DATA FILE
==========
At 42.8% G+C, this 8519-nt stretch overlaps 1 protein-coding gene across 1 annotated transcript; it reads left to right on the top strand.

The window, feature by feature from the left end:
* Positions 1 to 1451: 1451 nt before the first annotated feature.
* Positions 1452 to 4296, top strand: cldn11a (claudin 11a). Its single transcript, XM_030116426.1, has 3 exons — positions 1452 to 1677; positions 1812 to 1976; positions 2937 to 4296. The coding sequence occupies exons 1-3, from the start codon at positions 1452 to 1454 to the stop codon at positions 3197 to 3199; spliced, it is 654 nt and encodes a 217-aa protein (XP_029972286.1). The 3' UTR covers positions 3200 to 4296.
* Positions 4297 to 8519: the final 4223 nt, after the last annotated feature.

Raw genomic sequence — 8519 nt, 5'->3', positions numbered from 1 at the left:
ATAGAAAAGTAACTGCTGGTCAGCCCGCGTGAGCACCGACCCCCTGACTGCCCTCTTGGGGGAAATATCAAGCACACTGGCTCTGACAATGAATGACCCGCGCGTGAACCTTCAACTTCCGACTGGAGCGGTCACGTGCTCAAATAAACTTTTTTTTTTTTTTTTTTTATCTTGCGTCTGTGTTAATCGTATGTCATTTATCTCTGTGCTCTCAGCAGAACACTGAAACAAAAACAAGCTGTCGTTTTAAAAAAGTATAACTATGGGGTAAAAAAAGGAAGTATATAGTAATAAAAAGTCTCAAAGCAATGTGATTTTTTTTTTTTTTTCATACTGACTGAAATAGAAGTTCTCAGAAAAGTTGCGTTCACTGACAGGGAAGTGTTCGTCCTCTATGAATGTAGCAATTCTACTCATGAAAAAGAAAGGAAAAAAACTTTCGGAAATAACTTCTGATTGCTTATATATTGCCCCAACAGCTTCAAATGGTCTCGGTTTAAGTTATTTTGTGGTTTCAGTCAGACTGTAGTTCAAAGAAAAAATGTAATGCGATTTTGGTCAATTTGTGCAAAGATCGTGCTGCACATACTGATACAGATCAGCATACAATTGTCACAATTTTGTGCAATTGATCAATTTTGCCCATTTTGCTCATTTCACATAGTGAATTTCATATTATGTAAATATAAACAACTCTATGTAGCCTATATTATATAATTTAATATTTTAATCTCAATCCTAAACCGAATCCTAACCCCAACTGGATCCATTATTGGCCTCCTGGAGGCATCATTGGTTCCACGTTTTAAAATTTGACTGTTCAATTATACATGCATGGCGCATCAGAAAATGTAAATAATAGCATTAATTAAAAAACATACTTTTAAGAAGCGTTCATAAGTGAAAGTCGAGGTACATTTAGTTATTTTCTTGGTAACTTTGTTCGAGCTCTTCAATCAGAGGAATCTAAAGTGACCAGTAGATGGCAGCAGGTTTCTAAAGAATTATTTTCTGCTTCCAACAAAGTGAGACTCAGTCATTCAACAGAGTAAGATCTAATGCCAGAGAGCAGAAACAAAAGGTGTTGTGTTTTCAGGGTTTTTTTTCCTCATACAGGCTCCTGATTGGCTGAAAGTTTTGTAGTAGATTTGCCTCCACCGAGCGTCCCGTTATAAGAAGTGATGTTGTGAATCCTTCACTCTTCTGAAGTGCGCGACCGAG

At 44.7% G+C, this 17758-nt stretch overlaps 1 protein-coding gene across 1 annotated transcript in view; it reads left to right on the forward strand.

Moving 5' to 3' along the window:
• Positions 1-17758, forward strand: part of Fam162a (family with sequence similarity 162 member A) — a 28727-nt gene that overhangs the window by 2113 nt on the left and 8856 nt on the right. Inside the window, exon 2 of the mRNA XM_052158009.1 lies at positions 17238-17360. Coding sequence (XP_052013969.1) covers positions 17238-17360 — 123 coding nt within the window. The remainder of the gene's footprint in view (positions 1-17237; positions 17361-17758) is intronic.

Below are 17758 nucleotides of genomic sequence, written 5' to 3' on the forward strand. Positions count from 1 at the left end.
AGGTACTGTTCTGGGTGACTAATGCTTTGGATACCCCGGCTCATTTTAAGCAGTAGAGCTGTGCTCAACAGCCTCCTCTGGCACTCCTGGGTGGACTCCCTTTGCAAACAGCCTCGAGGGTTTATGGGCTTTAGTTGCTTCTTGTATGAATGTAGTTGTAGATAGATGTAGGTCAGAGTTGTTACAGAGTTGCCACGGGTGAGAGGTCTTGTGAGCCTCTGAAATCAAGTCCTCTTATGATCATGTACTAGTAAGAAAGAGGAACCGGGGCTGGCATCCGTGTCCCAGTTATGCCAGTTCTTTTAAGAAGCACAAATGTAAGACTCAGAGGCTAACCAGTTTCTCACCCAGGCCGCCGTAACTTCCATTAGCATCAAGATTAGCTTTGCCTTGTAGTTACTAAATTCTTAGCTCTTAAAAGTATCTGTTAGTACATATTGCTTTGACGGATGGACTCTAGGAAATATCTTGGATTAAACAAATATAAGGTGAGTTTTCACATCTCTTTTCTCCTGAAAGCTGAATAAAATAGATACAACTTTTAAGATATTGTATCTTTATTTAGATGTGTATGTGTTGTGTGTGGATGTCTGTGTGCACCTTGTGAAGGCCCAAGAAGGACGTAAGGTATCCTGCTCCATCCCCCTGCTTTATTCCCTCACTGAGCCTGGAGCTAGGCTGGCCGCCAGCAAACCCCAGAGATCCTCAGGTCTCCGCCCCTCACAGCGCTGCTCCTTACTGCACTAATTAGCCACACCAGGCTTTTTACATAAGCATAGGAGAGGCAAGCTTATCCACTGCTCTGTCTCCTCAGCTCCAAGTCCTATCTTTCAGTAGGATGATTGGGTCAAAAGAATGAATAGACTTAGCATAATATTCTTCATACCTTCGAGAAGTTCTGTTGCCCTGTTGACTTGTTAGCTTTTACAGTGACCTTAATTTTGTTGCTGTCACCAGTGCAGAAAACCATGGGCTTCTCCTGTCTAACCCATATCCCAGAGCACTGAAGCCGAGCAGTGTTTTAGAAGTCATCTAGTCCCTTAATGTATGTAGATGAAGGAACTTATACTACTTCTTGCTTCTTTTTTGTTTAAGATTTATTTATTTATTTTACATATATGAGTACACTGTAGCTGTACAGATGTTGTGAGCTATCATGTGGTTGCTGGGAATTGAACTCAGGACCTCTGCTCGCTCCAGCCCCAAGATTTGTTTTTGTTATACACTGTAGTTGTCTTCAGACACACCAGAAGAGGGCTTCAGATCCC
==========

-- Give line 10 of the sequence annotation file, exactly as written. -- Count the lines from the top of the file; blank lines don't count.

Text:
• Positions 1-17758, forward strand: part of Fam162a (family with sequence similarity 162 member A) — a 28727-nt gene that overhangs the window by 2113 nt on the left and 8856 nt on the right. Inside the window, exon 2 of the mRNA XM_052158009.1 lies at positions 17238-17360. Coding sequence (XP_052013969.1) covers positions 17238-17360 — 123 coding nt within the window. The remainder of the gene's footprint in view (positions 1-17237; positions 17361-17758) is intronic.